President Trump arrives at a June 27 rally in Fargo, N.D., to support Rep. Kevin Cramer’s (R-N.D.) run for Senate. (Kevin Lamarque/Reuters)
Media critic

President Trump should be pleased. Someone out there is limiting criticism of his work — banning it, in fact. And it’s not Sean Hannity or any of his fellow commentators at Fox News.

It is the Chinese government, of all things. Long before he even declared his presidential campaign, Trump has been bashing China for voracious trading policies, a shtick that has carried over into his time at the White House. His administration has imposed levies on $34 billion in Chinese goods and just recently threatened another round of pain, this time for an outlined $200 billion in goods including fish, chemicals and textiles. “They’re getting stronger, to a large extent, with a lot of the money they’ve made from having poor leadership in the U.S., because the U.S. leadership has allowed them to get away with murder,” Trump said of China in early 2018.

As reported by Reuters, Beijing doesn’t want to inflame matters. So it is “limiting open commentary and banning attacks on U.S. President Donald Trump,” note reporters John Ruwitch and Michael Martina. More from the report:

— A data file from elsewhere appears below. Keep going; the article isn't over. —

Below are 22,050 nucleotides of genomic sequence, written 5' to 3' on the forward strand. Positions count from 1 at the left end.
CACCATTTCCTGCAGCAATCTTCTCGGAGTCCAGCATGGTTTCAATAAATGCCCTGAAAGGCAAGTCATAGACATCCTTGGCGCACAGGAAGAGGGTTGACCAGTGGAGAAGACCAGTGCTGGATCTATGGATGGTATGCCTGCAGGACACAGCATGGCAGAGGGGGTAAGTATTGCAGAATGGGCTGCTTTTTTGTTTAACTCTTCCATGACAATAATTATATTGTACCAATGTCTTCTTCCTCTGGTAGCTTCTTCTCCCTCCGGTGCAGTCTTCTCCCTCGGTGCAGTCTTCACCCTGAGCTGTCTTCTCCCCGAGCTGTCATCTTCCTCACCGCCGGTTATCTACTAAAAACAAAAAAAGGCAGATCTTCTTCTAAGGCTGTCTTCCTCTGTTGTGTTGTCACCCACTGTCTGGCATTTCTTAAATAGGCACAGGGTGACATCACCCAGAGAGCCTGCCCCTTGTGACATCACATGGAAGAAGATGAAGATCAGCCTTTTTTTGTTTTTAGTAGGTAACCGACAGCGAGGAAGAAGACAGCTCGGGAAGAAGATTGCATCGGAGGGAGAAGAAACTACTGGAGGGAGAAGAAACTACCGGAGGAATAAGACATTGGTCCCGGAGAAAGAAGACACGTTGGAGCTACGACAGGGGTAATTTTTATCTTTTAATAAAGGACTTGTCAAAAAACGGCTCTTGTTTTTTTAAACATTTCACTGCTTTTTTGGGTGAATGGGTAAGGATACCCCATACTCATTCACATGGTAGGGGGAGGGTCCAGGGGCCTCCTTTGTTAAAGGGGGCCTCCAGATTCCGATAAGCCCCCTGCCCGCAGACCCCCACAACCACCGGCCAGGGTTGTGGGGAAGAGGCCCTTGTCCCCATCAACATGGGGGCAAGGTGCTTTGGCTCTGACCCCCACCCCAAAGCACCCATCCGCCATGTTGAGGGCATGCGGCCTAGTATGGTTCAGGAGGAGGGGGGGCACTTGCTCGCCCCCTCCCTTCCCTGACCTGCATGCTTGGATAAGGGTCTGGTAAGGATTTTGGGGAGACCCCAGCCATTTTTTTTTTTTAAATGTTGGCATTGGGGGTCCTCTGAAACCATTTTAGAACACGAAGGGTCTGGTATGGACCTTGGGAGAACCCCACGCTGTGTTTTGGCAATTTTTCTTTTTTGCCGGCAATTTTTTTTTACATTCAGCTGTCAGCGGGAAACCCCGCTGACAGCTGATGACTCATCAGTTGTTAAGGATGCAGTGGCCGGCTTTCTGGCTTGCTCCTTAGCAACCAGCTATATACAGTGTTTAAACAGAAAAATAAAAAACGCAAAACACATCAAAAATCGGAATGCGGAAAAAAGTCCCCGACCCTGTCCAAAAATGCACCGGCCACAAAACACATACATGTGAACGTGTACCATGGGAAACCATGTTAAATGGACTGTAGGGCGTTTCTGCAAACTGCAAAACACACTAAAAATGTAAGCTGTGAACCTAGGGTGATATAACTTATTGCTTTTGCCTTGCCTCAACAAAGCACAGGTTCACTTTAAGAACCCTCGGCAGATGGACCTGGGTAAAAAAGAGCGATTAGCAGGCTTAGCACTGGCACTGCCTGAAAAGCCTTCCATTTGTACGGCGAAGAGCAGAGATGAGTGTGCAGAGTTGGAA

Beijing has issued unusually strict rules limiting coverage of the trade war because of worries that unrestrained reporting could spark instability or roil its already jittery financial markets, according to sources within Chinese state media.

“When exposing and criticizing American words and actions, be careful not to link it to Trump and instead to aim it at the U.S. government,” said a memo based on a set of directives issued verbally by government officials that was circulated to reporters at a state-run news outlet and seen by Reuters.

Media outlets must help “stabilize the economy, growth, employment, stabilize foreign trade, investment, finance, stabilize the stock market, the foreign exchange market, the housing market, and basically stabilize the peoples’ thinking, hearts and expectations”, it said.

That’s one heck of a mission statement for news organizations. The implications of the guidance from central planning, however, are unmistakable: Rational reporting on Trump’s international trade posture in and of itself threatens the stability of the international economy. So keep quiet.

In free societies, meanwhile, media organizations binge on Trump’s ad hoc and ill-informed remarks and actions on trade and other topics. The routine result is that markets frequently end up roiling.